Motivation drives nearly everything that we do, from working to taking care of our bodies. We generally think about motivation when we need to do something difficult that’s part of a goal, such as finishing a phase of a project at work or training for a race. But motivation drives even those activities that we enjoy in and of themselves (sleeping in, getting a massage, eating sugary foods) and which don’t further us toward some greater goal.
Motivation is sometimes described as “the desire” to do something, but it’s more than that because we have the ability to influence that desire. With some effort, we can increase it, right? That’s been the promise of self-help books and motivational speakers for centuries.
Is there any truth to it? Can we increase our own motivation, and if so, how? Is it merely a matter of will? Does it take some nifty life hacks or self trickery? How do we find motivation within ourselves, and what can we do to increase it?
Where Does Motivation Come From?
The current thinking on motivation theory (as described in Gagni & Deci, 2005) points to two types of motivation, and thus two sources of it. The first is intrinsic motivation. Intrinsic motivation is that innate “desire,” and it’s highly personal. The second type of motivation is extrinsic. Extrinsic motivation means external things that influence our internal desire.
Gagni & Deci explain the difference:
“Intrinsic motivation involves people doing an activity because they find it interesting and derive spontaneous satisfaction from the activity itself. Extrinsic motivation, in contrast, requires an instrumentality between the activity and some separable consequences such as tangible or verbal rewards, so satisfaction comes not from the activity itself but rather from the extrinsic consequences to which the activity leads.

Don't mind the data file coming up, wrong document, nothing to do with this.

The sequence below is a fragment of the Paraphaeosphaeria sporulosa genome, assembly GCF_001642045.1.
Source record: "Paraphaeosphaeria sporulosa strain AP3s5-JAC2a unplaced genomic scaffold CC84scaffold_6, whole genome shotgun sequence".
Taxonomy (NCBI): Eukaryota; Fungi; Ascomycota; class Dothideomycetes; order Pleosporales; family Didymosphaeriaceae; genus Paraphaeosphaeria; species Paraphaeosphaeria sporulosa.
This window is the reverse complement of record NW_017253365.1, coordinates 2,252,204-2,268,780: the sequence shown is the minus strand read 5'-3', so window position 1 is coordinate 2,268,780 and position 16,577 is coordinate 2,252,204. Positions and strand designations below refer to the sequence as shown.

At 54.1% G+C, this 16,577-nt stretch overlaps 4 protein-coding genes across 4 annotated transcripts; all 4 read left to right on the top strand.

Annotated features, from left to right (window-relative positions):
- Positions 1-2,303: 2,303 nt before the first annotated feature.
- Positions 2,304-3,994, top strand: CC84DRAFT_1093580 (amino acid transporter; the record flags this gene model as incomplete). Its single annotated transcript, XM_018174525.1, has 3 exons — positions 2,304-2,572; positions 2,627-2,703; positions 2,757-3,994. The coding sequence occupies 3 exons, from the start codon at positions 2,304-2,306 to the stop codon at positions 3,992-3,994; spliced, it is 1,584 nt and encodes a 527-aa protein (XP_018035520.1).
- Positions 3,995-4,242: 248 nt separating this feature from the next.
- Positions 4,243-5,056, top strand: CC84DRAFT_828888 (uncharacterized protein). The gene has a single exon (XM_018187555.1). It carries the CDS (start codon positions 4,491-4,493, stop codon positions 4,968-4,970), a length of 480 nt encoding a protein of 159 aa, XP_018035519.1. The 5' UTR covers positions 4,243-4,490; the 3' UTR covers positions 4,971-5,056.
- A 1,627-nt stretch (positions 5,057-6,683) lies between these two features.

Is Increasing Motivation a Matter of Willpower?
If intrinsic motivation lies deep within us and stems from desire, can we change motivation through sheer willpower?
The general belief is yes: Most people can summon the will to increase motivation, at least to some degree. However, willpower is finite. When we use willpower to increase motivation, we slowly deplete it (Milkman, Minson, & Volpp, 2013). Willpower is a type of internal resource. When we run low on it, we need to replenish it through rest, relaxation, and indulgences.
Luckily, there are other ways to influence motivation that don’t sap willpower.
What Influences Motivation?
An analysis of four studies on motivation (Fishback, Hsee, & Shen, 2014) affirms that motivation can be influenced. Specifically:
- positive feelings can increase motivation,
- excitement can increase motivation
- uncertainty (during the process of pursuing a reward) can increase motivation because uncertainty increases excitement,
- and often, external rewards, such as bonuses and prizes, can decrease motivation.
I wrote recently about happiness priming and pointed to research that showed ways in which we can affect our momentary happiness. When we prime ourselves to be happier in the moment, such as by watching funny video clips or dancing around to a song that we love, we are also priming ourselves to be more productive. Studies on happiness and productivity showed that subjects who were primed to be happier made more attempts at solving problems and generally completed more tasks than a control group.
Momentary happiness is one thing, but our long-term happiness is another. Other research shows that people who have experienced a bad life event (death in the family, major illness) in the last five years are slightly less productive than those who haven’t. It’s unclear whether someone who is suffering from long-term unhappiness is less productive due to decreased motivation or some other factor. And it’s unclear whether someone who is still feeling the effects of a bad life event can momentarily overcome the losses in productivity by increasing momentary happiness. The studies I’ve read didn’t test for it.
Fishbach, A., Hsee, C., & Shen, L. (2014) ,”Uncertainty Increases Motivation”, in NA – Advances in Consumer Research Volume 42, eds., Association for Consumer Research: 681–2.
Gagne, M. & Deci, E. L. (2005). Self determination theory and work motivation. Journal of Organizational Behavior 26: 331–362.
Milkman, K. L., Minson, J. A., & Volpp, K. G. M. (2013) Holding the Hunger Games Hostage at the Gym: An Evaluation of Temptation Bundling. Management Science, Articles in Advance, INFORMS: 1–17.
Image by Runar Eilertsen, CC.